I saw an article on The Atlantic a few days ago called ‘The Most Hard-Core Ways to Go Green,” and frankly, it was a bit rubbish. The suggestions were either not very low impact or not very hardcore. An expensive shower that forcibly ejects you after a few minutes? Unnecessary. DIY cleaning supplies? Check. A menstrual cup? Pfft.
Let me translate what hardcore seems to mean here: further than the writer is willing or able to go right now. In other words, hardcore is in the eyes of the beholder. Some of my lifestyle choices that seem very ordinary and do-able to me, like not eating meat or line drying my clothes, might seem hardcore to people more entrenched in a standard American lifestyle. And some choices that I haven’t wrapped my head around yet, like going car-free, no doubt seem very normal and unexceptionable to people who have been living that way for a while. Wherever you are on the green spectrum, hardcore is a moving target.
As it should be. Nonetheless, here’s a fun thought experiment: How far is too far for you right now? Here are a handful of changes that I consider hardcore. I have two basic criteria: 1) It has to be something with a significant impact on my environmental footprint, and 2) It has to be something that I haven’t done already. Ask me again in five years, and I hope I’ll have moved on to new standards of hardcore-ness!
Jennifer’s Hardcore Ways to Go Green
Switch to a composting toilet. Even with high efficiency toilets, we use gallons of clean, potable water to flush our toilets every day. If you don’t have a high efficiency toilet, it’s likely your biggest indoor water user. A composting toilet takes water out of the equation. I was incredibly grossed out by the idea of one until I realized that the simplest ones were basically litter boxes for humans. Although I’ve never used one personally, I am in regular contact with a litter box. It doesn’t smell. It’s not a big deal. But my current home has flush toilets that I’m not intending to switch out.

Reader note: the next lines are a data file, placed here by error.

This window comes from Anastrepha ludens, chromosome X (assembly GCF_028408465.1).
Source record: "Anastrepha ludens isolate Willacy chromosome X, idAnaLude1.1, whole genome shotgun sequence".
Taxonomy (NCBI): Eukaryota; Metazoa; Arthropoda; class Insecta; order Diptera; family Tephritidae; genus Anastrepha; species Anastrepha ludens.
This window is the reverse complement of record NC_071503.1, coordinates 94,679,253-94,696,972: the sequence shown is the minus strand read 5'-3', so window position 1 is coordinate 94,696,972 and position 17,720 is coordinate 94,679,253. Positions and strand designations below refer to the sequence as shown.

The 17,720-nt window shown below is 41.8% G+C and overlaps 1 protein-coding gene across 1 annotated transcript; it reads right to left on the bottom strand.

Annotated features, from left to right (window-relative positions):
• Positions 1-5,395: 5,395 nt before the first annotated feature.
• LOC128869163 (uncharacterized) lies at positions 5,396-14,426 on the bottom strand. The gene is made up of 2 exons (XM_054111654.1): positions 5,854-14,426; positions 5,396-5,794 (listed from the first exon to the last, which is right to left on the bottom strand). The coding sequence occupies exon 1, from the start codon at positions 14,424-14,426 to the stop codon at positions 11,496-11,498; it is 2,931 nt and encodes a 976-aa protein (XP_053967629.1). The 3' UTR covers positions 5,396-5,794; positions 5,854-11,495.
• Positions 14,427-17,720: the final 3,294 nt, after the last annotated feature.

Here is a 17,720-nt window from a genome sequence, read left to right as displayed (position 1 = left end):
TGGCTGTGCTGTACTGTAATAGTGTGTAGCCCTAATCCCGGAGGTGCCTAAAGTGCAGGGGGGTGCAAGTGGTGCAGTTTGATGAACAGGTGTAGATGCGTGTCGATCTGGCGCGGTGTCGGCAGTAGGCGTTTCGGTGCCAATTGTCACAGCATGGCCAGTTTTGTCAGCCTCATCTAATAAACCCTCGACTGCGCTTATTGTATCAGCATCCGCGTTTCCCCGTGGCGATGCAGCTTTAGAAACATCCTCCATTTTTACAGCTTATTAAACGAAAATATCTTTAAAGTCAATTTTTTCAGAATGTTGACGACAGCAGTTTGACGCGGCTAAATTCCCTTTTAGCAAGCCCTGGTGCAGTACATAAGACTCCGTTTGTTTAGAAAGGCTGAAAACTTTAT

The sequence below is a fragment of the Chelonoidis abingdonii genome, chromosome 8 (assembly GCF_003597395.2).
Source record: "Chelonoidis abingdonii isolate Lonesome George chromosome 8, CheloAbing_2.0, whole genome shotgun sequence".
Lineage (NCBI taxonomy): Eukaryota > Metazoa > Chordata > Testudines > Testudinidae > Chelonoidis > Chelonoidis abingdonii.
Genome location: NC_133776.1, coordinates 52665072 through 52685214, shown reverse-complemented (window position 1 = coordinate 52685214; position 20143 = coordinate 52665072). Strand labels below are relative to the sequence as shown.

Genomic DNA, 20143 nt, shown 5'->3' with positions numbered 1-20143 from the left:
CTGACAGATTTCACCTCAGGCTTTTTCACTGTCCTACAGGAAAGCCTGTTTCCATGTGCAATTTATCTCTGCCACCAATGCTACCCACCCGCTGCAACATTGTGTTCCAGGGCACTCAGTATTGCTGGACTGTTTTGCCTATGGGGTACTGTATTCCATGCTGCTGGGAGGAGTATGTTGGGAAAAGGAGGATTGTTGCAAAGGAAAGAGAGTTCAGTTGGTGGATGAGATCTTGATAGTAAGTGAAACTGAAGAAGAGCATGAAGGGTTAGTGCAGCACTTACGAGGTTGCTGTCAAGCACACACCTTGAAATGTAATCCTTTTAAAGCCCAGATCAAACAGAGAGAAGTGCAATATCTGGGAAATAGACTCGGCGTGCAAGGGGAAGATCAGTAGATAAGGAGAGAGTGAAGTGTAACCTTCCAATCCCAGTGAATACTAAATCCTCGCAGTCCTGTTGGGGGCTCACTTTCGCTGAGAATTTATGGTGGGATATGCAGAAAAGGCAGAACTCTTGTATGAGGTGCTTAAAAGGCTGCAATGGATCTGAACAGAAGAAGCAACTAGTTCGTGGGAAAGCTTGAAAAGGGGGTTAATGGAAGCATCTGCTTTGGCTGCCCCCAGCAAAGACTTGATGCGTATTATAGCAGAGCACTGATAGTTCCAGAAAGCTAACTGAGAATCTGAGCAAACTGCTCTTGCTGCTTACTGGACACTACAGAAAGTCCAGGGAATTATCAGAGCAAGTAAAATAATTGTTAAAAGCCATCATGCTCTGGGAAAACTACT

Go plastic free. Beth Terry has my sincere admiration for remaking her life in a plastic-free form. When I look at how pervasive plastic is and how much time and knowledge is needed to avoid it, I feel a little daunted. I’ve cut down on my use of plastic greatly and choose plastic free options when available, but the issue doesn’t reverberate with me the way it does for her.
Swap my car for a bike. My car is one of the least environmentally friendly pieces of my life. I don’t drive very much, and I could theoretically bike or car share for the errands I need to run. I’m reluctant to; I have a completely irrational affection for my old ’97 Taurus and an equally irrational fear of biking in a busy street. Actually, it’s not totally irrational. Drivers here aren’t used to bikers and frequently don’t look when entering the bike lane. I’ve seen enough close calls to be worried.
Never fly again. As an acknowledged shut-in, I take about one round trip plane ride a year. In May, I’ll be heading back to the Big Island, Hawaii. According to the TerraPass carbon calculator, this equals 1,857 lb of carbon dioxide. Ouch. I don’t even like flying, though I do like looking at new and different plants and have favorite spots several places around the world. I’d be sad never to visit Durham Cathedral again, but I might eventually give up flying.